Involving volunteers extends the reach of our service and helps us to equip blind and partially sighted people to be able to live the life they want to lead.

So it is important we are able to understand what the volunteering experience is like and how our volunteers feel about their roles and involvement with RNIB. This is especially important at a time when volunteering has changed for many and our 2020 report shows how volunteers and volunteer managers feel about their overall experience in 2020.

You can download a copy of the 2020 report summary on PDF.

As a reference, a copy of the 2019 volunteering experience report is also available as a word file. 

A massive thank you to everyone who completed our volunteer surveys and shared their feedback on what it's really like to volunteer for RNIB, we really appreciate it. 

Highlights of the 2020 volunteering experience report

  • RNIB’s Volunteering team has asked volunteer managers how involving volunteers supported their team during 2020. Many told us volunteers increased team capacity and allowed them to provide additional support and services for customers. Others shared that involving volunteers with lived experience allowed for more positive engagement with customers, as well as providing opportunities for volunteers to influence RNIB’s work.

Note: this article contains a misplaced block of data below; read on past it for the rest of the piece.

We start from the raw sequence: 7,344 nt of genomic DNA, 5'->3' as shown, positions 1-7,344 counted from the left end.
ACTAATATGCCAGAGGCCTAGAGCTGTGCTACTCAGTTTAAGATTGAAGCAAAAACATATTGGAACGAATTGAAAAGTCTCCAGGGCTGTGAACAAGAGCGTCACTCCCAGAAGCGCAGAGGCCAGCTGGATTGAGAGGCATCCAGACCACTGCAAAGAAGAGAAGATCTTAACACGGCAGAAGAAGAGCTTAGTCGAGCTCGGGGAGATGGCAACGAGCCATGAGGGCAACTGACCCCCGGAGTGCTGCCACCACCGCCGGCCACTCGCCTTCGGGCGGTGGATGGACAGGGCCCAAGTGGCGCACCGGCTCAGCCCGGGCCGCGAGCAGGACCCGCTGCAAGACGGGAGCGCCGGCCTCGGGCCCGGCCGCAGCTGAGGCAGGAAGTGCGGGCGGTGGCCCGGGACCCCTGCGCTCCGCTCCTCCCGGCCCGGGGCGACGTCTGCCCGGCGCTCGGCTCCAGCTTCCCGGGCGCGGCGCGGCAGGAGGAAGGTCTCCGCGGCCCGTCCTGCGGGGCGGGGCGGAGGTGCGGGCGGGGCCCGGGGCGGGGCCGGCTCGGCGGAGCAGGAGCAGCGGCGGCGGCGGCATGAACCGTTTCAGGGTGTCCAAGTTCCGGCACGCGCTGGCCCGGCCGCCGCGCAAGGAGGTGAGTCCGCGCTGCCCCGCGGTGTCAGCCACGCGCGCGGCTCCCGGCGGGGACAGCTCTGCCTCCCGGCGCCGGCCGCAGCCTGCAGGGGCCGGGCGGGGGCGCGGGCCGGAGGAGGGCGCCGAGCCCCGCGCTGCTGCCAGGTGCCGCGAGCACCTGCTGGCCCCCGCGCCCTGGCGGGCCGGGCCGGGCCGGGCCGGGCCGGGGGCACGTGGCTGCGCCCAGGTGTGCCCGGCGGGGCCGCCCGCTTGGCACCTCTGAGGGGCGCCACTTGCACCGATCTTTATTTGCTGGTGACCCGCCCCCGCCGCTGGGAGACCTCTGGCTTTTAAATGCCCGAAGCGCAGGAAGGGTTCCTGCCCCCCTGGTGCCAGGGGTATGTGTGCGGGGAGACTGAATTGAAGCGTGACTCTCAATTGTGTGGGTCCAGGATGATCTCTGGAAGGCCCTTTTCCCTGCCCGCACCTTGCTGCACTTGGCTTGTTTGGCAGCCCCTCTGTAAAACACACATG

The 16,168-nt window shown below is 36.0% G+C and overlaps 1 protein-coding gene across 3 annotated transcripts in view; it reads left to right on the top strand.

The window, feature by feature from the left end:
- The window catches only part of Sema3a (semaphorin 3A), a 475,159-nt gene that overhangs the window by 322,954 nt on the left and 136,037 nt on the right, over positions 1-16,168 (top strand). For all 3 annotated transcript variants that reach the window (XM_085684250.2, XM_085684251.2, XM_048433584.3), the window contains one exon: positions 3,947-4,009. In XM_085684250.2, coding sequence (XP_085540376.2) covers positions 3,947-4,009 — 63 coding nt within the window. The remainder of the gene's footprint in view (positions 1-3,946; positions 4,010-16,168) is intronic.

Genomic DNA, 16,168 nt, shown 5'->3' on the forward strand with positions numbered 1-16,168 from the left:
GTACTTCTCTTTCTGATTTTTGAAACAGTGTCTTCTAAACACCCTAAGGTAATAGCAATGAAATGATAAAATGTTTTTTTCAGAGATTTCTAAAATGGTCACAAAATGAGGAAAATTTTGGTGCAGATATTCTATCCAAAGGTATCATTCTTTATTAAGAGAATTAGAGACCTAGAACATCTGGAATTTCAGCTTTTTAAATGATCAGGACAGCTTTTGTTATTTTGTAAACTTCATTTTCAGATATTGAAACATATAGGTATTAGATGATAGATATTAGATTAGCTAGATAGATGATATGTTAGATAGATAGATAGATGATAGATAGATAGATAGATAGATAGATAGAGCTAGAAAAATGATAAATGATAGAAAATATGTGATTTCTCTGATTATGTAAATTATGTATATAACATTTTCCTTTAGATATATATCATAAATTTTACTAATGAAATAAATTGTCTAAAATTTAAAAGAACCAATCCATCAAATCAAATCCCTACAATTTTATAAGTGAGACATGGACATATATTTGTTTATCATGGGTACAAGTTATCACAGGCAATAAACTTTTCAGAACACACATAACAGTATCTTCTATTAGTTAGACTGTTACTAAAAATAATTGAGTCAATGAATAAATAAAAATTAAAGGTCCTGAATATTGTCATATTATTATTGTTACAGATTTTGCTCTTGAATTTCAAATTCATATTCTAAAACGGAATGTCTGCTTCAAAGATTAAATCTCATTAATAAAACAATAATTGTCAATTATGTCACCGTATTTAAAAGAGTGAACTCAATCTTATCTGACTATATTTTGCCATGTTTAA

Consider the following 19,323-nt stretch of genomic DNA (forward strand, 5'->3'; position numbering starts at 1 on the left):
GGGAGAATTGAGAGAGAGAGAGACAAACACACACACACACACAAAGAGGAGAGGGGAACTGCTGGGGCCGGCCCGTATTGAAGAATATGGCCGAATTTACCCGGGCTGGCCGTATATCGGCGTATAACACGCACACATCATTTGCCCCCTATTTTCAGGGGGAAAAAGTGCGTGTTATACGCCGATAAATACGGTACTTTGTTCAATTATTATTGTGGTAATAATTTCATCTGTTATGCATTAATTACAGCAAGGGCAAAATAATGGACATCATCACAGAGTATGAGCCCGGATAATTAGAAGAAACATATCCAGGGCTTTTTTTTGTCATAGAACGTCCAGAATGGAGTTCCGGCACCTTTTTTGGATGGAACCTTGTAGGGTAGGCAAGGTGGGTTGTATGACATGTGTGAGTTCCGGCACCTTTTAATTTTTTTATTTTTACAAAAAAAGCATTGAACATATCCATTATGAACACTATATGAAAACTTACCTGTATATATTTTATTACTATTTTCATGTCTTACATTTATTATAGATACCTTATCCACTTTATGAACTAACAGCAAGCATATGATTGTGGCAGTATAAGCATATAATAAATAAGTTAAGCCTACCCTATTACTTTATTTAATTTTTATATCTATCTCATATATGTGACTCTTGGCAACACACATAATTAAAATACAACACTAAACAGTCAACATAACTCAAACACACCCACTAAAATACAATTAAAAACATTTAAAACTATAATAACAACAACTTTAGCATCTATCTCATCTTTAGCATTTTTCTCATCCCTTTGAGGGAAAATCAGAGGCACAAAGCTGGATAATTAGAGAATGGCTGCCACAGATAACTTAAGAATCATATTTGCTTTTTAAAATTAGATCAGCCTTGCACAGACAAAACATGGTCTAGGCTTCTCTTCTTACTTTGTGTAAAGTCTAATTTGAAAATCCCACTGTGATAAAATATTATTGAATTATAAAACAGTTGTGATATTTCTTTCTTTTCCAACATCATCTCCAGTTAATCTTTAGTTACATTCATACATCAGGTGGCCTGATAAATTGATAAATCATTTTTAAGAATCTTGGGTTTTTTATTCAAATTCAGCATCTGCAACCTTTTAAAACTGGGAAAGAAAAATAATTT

• 93 per cent of respondents would recommend volunteering with RNIB (4 per cent increase from 2019).
  • 85 per cent of respondents agree RNIB is a great place to volunteer (8 per cent increase from 2019).
  • 92 per cent of respondents agree that they are making a difference in the lives of others by volunteering (11 per cent increase from 2019).
  • 84 per cent of respondents agree that they feel supported in their role (7 per cent increase from 2019).
  • Through volunteering with RNIB, 89 per cent of respondents gain satisfaction from contributing to society and / or helping people and 61 per cent report learning more about people’s experiences of living with sight loss.
  • The volunteer news update is the most common communication method used by volunteers, followed by communication with their volunteer manager. This includes one to one contact by email, post, phone call or text as well as online group sessions.
  • 67 per cent of respondents are regularly in touch with their volunteer manager about how they’re getting on in their role (14 per cent increase from 2019).